Date of Award


Document Type


Degree Name

Doctor of Philosophy (PhD)



First Advisor

William F. Waters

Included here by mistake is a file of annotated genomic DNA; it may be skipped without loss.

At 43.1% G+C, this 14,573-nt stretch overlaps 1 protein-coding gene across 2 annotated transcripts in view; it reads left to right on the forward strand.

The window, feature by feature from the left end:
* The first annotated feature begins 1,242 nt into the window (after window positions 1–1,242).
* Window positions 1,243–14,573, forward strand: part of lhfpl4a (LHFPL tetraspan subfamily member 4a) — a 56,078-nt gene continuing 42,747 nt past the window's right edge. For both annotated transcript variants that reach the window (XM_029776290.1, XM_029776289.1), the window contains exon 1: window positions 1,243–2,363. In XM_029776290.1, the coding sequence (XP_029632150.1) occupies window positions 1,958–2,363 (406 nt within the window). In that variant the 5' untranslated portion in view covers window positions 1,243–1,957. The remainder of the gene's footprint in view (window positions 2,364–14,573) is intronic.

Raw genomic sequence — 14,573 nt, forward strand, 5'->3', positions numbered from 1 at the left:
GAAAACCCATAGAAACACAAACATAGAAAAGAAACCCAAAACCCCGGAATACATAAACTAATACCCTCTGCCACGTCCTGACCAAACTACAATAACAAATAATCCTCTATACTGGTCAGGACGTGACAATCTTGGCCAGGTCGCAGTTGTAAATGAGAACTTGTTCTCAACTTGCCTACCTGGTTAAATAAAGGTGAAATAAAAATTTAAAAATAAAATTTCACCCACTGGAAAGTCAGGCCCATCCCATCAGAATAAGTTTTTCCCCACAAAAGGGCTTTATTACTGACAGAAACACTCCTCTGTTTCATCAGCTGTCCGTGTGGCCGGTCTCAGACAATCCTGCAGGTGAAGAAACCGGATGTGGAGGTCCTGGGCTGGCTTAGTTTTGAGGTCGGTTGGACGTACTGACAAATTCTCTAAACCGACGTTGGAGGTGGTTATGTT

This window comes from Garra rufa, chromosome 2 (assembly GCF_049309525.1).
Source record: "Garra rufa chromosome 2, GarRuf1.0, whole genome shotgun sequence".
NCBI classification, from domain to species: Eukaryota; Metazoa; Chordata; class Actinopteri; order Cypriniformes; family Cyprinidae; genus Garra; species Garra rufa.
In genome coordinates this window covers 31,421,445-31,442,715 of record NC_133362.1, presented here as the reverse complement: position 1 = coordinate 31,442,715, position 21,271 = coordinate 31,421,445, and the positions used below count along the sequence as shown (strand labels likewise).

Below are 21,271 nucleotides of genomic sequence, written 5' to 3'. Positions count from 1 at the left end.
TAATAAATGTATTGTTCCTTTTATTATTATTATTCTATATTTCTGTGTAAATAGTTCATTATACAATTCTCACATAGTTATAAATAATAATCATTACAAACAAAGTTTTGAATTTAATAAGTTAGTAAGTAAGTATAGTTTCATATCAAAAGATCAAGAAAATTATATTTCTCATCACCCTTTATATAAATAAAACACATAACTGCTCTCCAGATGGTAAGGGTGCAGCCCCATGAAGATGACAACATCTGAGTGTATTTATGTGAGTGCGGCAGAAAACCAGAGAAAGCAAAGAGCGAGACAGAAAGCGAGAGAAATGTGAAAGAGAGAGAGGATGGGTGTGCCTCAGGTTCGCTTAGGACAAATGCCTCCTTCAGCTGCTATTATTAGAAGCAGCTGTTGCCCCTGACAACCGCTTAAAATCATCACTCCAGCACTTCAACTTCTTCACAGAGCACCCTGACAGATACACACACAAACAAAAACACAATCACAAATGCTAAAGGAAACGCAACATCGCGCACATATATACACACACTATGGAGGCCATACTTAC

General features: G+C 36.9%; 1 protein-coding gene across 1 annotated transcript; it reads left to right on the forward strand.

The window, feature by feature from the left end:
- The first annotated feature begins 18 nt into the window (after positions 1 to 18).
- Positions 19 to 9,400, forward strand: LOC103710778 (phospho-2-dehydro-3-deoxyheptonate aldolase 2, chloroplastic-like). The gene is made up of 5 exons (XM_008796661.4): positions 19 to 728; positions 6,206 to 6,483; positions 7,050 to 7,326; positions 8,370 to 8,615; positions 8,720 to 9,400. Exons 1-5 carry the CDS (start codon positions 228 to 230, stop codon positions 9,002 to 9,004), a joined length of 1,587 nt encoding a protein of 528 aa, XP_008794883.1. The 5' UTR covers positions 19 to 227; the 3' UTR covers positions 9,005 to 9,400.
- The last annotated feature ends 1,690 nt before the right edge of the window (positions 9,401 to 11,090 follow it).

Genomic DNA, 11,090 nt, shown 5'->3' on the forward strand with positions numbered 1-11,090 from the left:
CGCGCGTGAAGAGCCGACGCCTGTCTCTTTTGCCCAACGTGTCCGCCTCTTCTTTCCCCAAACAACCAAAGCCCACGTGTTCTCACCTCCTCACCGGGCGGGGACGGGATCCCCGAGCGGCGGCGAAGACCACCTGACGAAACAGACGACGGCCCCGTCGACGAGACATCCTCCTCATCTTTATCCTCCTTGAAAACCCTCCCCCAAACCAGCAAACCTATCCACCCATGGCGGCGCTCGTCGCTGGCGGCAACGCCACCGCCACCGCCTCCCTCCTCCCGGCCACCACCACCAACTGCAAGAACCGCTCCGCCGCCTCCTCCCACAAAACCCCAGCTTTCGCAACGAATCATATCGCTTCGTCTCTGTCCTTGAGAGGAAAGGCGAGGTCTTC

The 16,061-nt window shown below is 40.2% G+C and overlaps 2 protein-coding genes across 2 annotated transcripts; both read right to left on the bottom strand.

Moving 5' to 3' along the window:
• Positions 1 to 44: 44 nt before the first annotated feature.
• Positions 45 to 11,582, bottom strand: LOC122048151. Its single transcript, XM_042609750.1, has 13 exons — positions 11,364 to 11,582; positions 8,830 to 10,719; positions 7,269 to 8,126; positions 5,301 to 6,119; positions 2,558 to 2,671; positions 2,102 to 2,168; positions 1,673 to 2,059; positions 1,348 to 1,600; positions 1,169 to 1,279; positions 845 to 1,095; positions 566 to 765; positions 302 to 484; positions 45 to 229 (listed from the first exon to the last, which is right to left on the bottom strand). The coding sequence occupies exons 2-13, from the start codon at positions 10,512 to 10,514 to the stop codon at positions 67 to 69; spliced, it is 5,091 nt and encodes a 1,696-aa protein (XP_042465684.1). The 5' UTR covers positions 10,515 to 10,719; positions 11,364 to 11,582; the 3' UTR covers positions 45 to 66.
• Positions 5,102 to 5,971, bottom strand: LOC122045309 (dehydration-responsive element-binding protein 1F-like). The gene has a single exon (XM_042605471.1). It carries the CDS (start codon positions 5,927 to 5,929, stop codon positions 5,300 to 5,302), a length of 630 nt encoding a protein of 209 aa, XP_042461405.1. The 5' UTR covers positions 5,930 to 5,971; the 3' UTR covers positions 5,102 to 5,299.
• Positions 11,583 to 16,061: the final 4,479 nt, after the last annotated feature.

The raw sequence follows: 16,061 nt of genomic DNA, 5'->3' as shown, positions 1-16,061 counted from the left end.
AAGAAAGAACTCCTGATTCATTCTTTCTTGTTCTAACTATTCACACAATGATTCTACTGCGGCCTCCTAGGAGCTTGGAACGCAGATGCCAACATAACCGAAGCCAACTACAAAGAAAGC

Extended sleep deprivation has been shown to produce impairments in sustained attention and vigilance, especially if the deprivation period is greater than 48 hours. However little is known about the effects of sleep deprivation on performance of cognitive tasks considered to be measures of higher cortical functioning such as cognitive flexibility and the capacity to shift response set. These two activities are associated with intact functioning of the frontal lobes of the cerebral cortex while attention and vigilance tasks are not considered to be part of this type of cognitive activity and are not associated with frontal lobe function. One current hypothesis is that sleep deprivation of a shorter duration (34-36 hours) adversely affects higher cortical function while effects on attention and vigilance are relatively mild. Performance on an intelligence test, a test of sustained attention and tests designed to measure higher cortical function were compared in a group of 29 subjects who underwent 34-36 hours of continuous sleep deprivation and 32 normal sleeping control subjects. No significant group performance differences were noted on any measure. One night of total sleep deprivation does not appear to significantly impair performance on tasks that are designed to assess higher cortical functioning or frontal lobe function.